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This book presents and explores a challenging new approach in book history. It offers a coherent volume of thirteen chapters in the field of early modern book history covering a wide range of topics and it is written by renowned scholars in the field. The rationale and content of this volume will revitalize the theoretical and methodological debate in book history. The book will be of interest to scholars and students in the field of early modern book history as well as in a range of other disciplines. It offers book historians an innovative methodological approach on the life cycle of books in and outside Europe. It is also highly relevant for social-economic and cultural historians because of the focus on the commercial, legal, spatial, material and social aspects of book culture. Scholars that are interested in the history of science, ideas and news will find several chapters dedicated to the production, circulation and consumption of knowledge and news media.

Trading Environments

Author : Gordon M. Winder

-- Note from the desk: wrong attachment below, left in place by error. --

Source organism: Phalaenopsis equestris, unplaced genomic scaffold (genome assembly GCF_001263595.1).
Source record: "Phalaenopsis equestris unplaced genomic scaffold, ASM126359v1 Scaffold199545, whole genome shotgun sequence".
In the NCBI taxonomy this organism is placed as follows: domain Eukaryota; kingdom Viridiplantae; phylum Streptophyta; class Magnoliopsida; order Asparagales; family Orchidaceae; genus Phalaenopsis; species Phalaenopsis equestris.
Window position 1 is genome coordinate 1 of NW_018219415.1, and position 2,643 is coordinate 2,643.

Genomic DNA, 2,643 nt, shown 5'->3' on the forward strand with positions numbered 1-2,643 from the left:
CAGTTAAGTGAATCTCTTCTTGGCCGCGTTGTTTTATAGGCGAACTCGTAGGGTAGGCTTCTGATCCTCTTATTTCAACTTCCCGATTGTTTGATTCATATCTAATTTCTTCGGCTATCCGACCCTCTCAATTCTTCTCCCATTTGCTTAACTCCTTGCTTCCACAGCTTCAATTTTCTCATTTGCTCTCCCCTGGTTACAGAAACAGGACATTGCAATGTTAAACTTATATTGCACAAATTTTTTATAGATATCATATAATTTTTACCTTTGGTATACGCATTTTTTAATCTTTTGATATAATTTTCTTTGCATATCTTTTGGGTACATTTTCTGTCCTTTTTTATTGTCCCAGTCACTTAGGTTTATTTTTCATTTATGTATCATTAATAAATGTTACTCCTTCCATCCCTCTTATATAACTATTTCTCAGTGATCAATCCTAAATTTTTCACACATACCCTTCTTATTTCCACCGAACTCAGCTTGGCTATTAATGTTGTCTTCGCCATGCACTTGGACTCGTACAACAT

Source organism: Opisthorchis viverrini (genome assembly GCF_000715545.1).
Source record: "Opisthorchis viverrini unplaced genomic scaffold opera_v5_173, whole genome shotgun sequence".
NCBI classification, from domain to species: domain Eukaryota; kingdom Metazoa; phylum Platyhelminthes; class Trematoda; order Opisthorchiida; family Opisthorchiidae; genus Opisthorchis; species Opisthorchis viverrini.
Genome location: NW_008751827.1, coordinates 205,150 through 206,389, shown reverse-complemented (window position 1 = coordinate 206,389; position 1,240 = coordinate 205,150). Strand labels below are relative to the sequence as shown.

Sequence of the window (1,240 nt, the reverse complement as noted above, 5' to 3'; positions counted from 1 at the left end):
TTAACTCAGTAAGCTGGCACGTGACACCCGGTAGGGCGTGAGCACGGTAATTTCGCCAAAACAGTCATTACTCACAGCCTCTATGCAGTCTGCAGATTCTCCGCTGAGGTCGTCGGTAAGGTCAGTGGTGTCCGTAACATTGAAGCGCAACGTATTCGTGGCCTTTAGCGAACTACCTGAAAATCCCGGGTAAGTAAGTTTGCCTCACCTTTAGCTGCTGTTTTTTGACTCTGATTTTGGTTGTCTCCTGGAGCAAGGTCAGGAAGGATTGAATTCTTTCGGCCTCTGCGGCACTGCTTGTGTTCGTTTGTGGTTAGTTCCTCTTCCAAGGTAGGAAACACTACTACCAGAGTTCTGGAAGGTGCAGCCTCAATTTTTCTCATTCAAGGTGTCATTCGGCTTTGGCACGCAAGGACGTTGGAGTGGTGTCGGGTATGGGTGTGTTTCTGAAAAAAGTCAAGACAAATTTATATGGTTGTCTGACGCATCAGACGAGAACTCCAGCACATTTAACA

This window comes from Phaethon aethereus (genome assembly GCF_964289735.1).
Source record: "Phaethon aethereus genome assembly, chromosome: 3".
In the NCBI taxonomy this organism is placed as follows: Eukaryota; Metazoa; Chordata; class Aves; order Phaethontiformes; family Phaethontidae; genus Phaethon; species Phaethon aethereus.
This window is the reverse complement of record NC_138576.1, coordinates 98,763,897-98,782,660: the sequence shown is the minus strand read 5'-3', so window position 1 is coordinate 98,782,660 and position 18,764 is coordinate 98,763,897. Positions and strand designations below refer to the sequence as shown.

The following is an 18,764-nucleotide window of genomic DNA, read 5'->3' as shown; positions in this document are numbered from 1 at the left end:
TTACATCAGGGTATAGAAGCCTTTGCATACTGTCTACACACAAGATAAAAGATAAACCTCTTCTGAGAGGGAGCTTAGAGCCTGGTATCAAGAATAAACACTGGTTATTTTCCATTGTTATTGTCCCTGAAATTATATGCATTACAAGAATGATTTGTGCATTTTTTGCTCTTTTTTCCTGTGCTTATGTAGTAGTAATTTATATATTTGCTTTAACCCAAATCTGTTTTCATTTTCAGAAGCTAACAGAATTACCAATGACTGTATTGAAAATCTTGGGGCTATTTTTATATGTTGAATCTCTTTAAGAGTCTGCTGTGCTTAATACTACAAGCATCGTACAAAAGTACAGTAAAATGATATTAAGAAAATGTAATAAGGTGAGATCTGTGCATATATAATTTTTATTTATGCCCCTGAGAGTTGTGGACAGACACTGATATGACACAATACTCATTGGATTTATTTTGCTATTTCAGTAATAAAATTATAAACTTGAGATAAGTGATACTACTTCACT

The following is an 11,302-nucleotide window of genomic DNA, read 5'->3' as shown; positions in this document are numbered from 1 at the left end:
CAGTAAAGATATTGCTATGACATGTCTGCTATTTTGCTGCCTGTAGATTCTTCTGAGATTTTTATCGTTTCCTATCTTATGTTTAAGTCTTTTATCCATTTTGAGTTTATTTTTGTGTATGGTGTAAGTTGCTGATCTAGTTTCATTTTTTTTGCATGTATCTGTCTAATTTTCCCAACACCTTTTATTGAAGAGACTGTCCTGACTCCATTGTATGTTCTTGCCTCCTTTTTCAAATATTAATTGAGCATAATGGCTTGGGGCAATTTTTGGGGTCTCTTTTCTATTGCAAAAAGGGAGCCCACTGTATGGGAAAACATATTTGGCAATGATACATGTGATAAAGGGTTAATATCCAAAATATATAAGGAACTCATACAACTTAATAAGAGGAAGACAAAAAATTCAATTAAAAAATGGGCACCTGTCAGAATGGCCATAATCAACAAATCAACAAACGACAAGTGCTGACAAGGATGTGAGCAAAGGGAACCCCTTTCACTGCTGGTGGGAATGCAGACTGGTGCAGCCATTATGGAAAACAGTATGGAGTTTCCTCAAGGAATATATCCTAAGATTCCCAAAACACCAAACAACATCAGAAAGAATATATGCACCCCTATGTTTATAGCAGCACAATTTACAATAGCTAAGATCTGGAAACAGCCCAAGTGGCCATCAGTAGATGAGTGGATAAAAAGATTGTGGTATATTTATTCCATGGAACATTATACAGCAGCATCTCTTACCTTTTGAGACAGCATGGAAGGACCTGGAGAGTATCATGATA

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This volume examines dynamic interactions between the calculative and speculative practices of commerce and the fruitfulness, variability, materiality, liveliness and risks of nature. It does so in diverse environments caught up in new trading relationships forged on and through frontiers for agriculture, forestry, mining and fishing. Historical resource frontiers are understood in terms of commercial knowledge systems organized as projects to transform landscapes and environments. The book asks: how were environments traded, and with what environmental and landscape consequences? How have environments been engineered, standardized and transformed within past trading systems? What have been the successes and failures of economic knowledge in dealing with resource production in complex environments? It considers cases from northern Europe, North and South America, Central Africa and New Zealand in the period between 1750 and 1990, and the contributors reflect on the effects of transnational commodity chains, competing economic knowledge systems, environmental ignorance and learning, and resource exploitation. In each case they identify tensions, blind spots, and environmental learning that plagued commercial projects on frontiers.